Introduction

Grazing by livestock, or any other herbivore, has the potential to impact biodiversity. Biodiversity is simply defined as the great variety of life-forms present. The term can be scale-dependent, referring to a backyard, a landscape, a continent, or the planet. Scientists generally recognize two scales, community (alpha diversity) and landscape (beta diversity). There are three types of biodiversity: habitat diversity, genetic diversity, and species diversity. Livestock grazing has the potential to affect all three (either positively or negatively), but can have the most direct effect on habitat diversity. All herbivores consume selected plants and plant parts from their environment. This selective defoliation through the removal of photosynthetic or reproductive tissues impedes the grazed plant's ability to compete with other ungrazed plants in the community. Grazing animals are important agents of environmental change, acting to create spatial heterogeneity, accelerate successional processes, and control switching between alternative states. Chronic herbivory can change composition, structure, and production of plant communities (habitat). With a decline in habitat diversity a concomitant decline in species diversity can be expected; some species simply have no place to live. If populations of individual species fail to persist because of declining habitat diversity, then genetic diversity is reduced. However, one must consider that some changes in plant structure, composition, and production may in fact improve or have no effect on species diversity because new habitats are created. Some species may decline, but others will increase. Such variables as season of use, intensity of defoliation, frequency of defoliation, and forage selectivity separately and together impact the grazed plant community. Knowledge of these variables can be of use to managers designing grazing systems to minimize the impacts on biodiversity.

occur in the aftermath of the disturbance. Typically, if the disturbance is severe enough to destroy most plants in the community, the first recolonizing plant communities are simplistic and over time increase in complexity. This progression of plant communities is termed succession. Disturbance does not usually destroy or uniformly modify a given landscape. Therefore, at any one time there are varying communities that exist at different time intervals from the last disturbance event. These different stages of succession provide habitat diversity across the landscape and provide the potential for species diversity. As species occupy various habitats that may be somewhat dissimilar, over time their genes are altered through selection to adapt to the different habitats, providing genetic diversity.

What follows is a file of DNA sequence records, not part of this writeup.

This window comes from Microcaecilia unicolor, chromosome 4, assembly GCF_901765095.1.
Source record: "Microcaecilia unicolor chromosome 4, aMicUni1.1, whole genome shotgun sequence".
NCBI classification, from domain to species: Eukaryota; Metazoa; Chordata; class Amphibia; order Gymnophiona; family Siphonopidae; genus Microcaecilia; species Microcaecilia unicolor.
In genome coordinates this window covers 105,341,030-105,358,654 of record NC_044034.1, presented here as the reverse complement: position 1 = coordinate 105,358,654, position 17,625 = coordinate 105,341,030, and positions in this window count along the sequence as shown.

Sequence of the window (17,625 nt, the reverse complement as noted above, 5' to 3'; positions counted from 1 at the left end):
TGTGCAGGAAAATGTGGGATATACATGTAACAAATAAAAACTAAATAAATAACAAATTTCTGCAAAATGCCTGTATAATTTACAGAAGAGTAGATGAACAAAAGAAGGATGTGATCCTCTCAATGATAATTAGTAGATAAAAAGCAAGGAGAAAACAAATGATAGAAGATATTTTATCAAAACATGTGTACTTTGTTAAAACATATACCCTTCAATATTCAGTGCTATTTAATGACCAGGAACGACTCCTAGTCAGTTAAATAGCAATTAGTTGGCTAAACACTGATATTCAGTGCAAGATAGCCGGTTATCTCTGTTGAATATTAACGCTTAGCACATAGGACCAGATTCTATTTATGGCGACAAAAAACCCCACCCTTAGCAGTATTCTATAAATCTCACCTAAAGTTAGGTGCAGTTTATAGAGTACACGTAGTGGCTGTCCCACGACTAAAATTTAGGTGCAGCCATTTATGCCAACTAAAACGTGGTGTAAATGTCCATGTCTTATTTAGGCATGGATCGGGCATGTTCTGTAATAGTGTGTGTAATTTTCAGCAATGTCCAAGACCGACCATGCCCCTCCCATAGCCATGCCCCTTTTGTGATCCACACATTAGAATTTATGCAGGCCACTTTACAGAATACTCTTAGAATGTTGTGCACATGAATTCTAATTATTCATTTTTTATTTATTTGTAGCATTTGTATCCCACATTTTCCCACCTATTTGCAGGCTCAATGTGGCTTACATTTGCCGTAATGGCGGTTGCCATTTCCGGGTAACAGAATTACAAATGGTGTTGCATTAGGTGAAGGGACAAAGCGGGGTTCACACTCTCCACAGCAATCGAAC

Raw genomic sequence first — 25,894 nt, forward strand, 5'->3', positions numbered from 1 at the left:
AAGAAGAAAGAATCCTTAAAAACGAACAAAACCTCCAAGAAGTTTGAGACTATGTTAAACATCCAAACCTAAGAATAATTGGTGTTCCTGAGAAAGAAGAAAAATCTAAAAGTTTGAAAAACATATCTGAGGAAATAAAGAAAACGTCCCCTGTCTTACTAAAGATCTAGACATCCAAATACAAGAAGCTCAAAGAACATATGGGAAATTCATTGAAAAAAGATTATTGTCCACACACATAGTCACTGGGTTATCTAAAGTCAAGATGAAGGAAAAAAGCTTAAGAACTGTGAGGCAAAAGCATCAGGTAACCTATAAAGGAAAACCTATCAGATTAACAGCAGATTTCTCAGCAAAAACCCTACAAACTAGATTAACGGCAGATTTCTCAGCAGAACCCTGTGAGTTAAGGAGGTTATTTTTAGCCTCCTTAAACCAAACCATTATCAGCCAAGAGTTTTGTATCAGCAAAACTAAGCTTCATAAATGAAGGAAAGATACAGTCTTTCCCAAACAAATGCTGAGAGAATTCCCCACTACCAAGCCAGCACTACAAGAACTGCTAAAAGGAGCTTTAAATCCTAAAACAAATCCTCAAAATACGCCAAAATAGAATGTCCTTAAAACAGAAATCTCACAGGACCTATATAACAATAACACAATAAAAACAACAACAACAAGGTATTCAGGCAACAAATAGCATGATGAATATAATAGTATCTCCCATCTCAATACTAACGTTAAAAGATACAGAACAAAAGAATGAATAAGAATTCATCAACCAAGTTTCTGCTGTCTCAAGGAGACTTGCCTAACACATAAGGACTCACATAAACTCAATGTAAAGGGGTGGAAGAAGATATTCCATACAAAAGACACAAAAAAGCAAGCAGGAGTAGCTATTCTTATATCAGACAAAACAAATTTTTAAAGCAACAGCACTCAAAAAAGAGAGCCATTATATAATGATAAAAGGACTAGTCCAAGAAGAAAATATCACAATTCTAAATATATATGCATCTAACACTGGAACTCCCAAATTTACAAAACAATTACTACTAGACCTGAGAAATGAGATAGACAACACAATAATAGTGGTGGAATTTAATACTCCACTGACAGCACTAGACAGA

Humans have drastically altered landscapes through their management. Livestock grazing certainly has been a major force of change, both in the past and today, particularly in parts of the world where education in land management has not occurred. Livestock grazing in the western United States in the late nineteenth and early twentieth centuries devastated ecosystems. Damages still persist. Unmanaged livestock grazing can lead to a dominance of unpalatable, chemically defended plants, some of which may be invasive. Other management practices have also greatly influenced landscapes; fire suppression in forests and rangelands, alteration of stream channels for irrigation, and logging forests are a few examples. To assess the influence of livestock grazing on biodiversity, one must also take into consideration human actions on the landscape. Wild herbivores provide yet another confounding influence. In the western United States deer and elk are significant forces of influence on plant community structure and composition; in the East, it is primarily white-tailed deer. These other confounding influences may, in some cases, have greater impacts than livestock grazing.

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